HELP FOR PARENTS WITH STRONG-WILLED, OUT-OF-CONTROL CHILDREN AND ADOLESCENTS

Education and Counseling for Individuals Affected by Oppositional Defiant Disorder and ADHD

Search This Site

What now?

Hi Judy,

Please look for these arrows: ==>

Mark,

Once again I need your guidance and experience. I last e-mailed you beginning of November. Things have been going pretty well with the usual "falling off of the wagon" but overall we were feeling pretty good. If you remember we (husband and I) turned off M______ cell phone service and internet capabilities on his lap-top and we keep our desk top locked at all times unless we are using it. M______ has the potential of earning back the cell phone with parameters we gave him (proper house phone use and restriction of speaking with 2 people and passing with C grades [capable of A's and B's easily]). So far this has not happened--he keeps calling these people, but otherwise is OK. He has lost his TV in his room, playstation, and clothes when he left overnight with ability to earn them back. The items were kept locked in the back of my SUV. He was told if he wanted them back as he had earned them, to place them back in his room where they go and not just on the floor by Nov. 30 (told this 11/21 and reminded every few days of the deadline). If not, they would be given away to charity. He kept saying I should put them back as I took them, or I "would pay". I told him no with a straight face. Well, he chose charity--so far, no retaliation.

==> So for, so good. GREAT JOB!

We have seen him using an I-pod and a PSP system that do not belong to us. He says the I-pod is a friend's and he bought the PSP for $50 (highly unlikely as they are $200 and we dole out his weekly money from his job)--LIES, LIES, LIES. We are waiting to meet with these boys and their parents (will see at the upcoming school sporting events) to verify things. Yesterday I found a Rx patch for an ADHD drug that he is not on. Also after he returned from a sports event (we were unable to go) I found a digital camera in his sports bag along with a uniform from the opposing team. (I was emptying the gym bag as it smelled and found those items.) I began to look in his room and also found a men's watch, bracelet and cell phone. I took them. He was confronted about these and of course lied his head off about it. Later, he snuck into my bedroom, found my hiding space, and took them back. He then was denying ever having them as we had no "proof". Well, he lost the use of a car and we took back his license. He was told he could start to earn back the privilege of use of the car when the items showed up, and the consequence would start.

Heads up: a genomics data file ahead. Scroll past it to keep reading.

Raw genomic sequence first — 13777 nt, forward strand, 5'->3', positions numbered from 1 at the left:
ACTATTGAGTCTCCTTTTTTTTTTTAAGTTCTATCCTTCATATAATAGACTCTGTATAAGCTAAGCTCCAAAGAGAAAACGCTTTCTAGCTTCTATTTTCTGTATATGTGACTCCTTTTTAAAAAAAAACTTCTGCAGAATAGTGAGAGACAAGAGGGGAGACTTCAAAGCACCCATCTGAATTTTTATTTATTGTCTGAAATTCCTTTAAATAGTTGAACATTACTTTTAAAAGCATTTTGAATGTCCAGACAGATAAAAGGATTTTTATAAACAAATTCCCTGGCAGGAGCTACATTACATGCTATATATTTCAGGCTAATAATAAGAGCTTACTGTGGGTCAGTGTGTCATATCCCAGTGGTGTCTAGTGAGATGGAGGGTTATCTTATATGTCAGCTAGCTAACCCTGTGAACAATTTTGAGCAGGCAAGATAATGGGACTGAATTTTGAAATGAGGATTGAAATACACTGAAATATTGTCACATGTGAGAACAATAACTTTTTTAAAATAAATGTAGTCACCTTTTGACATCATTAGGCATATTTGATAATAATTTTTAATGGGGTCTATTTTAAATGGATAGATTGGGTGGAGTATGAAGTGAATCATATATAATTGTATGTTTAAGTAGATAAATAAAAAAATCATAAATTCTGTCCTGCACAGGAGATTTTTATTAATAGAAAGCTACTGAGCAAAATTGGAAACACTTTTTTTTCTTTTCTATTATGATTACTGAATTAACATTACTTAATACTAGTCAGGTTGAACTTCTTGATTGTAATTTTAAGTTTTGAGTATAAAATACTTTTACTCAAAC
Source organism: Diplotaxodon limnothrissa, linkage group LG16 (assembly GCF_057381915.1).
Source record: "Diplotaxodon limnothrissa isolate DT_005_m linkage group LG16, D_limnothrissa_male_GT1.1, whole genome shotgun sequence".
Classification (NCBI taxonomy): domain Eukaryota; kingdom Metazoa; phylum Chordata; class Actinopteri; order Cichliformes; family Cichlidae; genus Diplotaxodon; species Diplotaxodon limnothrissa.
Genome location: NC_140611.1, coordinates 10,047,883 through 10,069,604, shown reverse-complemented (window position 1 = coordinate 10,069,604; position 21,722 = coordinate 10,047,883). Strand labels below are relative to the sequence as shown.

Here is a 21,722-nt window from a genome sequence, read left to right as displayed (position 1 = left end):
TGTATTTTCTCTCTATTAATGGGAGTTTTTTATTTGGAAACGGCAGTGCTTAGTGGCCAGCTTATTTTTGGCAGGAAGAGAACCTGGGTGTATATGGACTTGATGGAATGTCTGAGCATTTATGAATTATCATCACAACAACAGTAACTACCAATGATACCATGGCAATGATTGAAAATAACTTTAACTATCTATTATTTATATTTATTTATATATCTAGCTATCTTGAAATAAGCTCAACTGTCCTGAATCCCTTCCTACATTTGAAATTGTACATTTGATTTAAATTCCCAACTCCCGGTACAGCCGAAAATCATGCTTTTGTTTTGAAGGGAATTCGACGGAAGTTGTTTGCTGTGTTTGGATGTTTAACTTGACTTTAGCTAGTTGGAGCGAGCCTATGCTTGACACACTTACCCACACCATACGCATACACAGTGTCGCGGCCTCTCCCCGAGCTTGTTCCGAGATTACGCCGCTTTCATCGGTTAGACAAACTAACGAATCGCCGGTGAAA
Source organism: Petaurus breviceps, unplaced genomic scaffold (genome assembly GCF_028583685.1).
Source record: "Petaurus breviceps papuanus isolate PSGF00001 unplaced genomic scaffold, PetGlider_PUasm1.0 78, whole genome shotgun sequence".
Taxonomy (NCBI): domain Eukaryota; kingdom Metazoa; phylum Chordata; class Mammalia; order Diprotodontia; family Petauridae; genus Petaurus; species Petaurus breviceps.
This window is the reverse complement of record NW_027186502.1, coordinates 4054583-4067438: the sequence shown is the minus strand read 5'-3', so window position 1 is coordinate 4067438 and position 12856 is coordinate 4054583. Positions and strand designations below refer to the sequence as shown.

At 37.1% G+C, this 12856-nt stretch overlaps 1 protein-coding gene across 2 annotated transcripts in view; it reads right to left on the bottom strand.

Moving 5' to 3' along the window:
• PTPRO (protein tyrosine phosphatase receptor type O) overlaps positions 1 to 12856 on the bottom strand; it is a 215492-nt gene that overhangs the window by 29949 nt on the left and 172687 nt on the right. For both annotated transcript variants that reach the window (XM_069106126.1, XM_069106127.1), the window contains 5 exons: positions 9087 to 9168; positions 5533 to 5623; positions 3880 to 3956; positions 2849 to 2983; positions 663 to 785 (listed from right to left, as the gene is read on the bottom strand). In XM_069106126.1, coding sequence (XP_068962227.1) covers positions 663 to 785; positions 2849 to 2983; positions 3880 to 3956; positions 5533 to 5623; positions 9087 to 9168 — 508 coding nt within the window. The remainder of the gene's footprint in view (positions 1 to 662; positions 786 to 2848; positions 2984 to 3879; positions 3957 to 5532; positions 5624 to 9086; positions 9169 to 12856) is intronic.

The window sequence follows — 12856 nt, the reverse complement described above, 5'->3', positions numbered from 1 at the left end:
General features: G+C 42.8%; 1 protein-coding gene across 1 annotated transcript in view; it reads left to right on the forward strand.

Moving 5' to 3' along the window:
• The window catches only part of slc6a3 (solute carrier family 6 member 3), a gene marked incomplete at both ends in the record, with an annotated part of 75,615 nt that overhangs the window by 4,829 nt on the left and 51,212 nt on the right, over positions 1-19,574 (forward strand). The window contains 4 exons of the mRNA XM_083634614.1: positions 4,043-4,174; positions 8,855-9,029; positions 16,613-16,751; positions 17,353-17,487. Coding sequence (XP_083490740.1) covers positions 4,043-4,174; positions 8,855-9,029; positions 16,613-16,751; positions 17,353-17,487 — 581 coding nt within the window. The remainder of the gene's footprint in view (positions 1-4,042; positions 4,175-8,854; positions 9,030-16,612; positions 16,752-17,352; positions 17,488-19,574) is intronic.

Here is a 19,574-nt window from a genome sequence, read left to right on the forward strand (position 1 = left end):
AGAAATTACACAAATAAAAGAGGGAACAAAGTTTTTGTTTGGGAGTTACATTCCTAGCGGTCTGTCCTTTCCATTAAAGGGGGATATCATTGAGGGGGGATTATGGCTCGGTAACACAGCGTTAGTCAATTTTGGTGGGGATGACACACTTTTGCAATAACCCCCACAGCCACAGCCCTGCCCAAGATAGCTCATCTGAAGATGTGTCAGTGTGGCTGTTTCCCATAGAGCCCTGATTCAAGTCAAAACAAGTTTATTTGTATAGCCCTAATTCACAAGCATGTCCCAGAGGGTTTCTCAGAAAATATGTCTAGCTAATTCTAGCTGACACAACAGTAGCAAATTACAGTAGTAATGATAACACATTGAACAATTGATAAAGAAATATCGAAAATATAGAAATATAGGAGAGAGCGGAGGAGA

==>You’re still on track!!

This morning, I told him he needed to tell me the truth about the items. He did not want to, but I told him he needed to start to trust me, that I would listen, ask questions, but not yell, consequence, etc. for 24 hours. He said someone "gave" him a bottle Vicodin that he sold for the PSP, and he then traded it for the camera. He said the I-pod really was a friends. Also "found" the uniform, watch, and bracelet in the lost and found. Told he needed to produce them, and that we would return them to the school. He said he would "think" about it. Told the way he was acting was the person he would turn out to be, to really think about doing the right thing. Consequence would begin when the items were returned.

==> I think at this point I would tell him that if the items are not given to you within 24 hours, you will call police and file a report as well as call the school. We’re dealing with pure, unadulterated theft here.

His coach showed up this afternoon (I was planning on calling him to tell him about our "findings". The other schools coach called and complained that someone had pooped in a sports bag. He knew M______ was the only one with enough free time to do this. M______ was not here with us, as he was at work. We told the coach about the other things. He wants to see M_____ later today to ask him personally about it.

==> Good!